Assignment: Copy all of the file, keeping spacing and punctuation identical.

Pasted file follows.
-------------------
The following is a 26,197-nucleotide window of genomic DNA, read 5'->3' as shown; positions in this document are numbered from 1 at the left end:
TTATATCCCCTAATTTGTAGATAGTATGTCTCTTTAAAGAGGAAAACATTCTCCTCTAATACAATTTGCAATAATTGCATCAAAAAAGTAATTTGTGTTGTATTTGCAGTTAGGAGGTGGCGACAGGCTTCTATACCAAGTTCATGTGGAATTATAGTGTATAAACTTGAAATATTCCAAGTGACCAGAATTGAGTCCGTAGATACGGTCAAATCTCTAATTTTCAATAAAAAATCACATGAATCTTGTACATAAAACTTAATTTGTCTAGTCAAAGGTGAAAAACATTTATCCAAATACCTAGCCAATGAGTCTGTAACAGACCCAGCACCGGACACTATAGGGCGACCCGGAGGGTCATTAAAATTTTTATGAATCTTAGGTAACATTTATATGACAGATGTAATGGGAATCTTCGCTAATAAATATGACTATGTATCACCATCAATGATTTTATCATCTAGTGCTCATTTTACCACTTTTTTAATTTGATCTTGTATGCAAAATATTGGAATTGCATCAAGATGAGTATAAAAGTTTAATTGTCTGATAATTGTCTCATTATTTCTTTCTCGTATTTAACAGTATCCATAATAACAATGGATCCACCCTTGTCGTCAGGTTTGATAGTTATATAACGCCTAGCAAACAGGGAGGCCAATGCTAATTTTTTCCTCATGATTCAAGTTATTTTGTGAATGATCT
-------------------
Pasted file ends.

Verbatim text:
The following is a 26,197-nucleotide window of genomic DNA, read 5'->3' as shown; positions in this document are numbered from 1 at the left end:
TTATATCCCCTAATTTGTAGATAGTATGTCTCTTTAAAGAGGAAAACATTCTCCTCTAATACAATTTGCAATAATTGCATCAAAAAAGTAATTTGTGTTGTATTTGCAGTTAGGAGGTGGCGACAGGCTTCTATACCAAGTTCATGTGGAATTATAGTGTATAAACTTGAAATATTCCAAGTGACCAGAATTGAGTCCGTAGATACGGTCAAATCTCTAATTTTCAATAAAAAATCACATGAATCTTGTACATAAAACTTAATTTGTCTAGTCAAAGGTGAAAAACATTTATCCAAATACCTAGCCAATGAGTCTGTAACAGACCCAGCACCGGACACTATAGGGCGACCCGGAGGGTCATTAAAATTTTTATGAATCTTAGGTAACATTTATATGACAGATGTAATGGGAATCTTCGCTAATAAATATGACTATGTATCACCATCAATGATTTTATCATCTAGTGCTCATTTTACCACTTTTTTAATTTGATCTTGTATGCAAAATATTGGAATTGCATCAAGATGAGTATAAAAGTTTAATTGTCTGATAATTGTCTCATTATTTCTTTCTCGTATTTAACAGTATCCATAATAACAATGGATCCACCCTTGTCGTCAGGTTTGATAGTTATATAACGCCTAGCAAACAGGGAGGCCAATGCTAATTTTTTCCTCATGATTCAAGTTATTTTGTGAATGATCT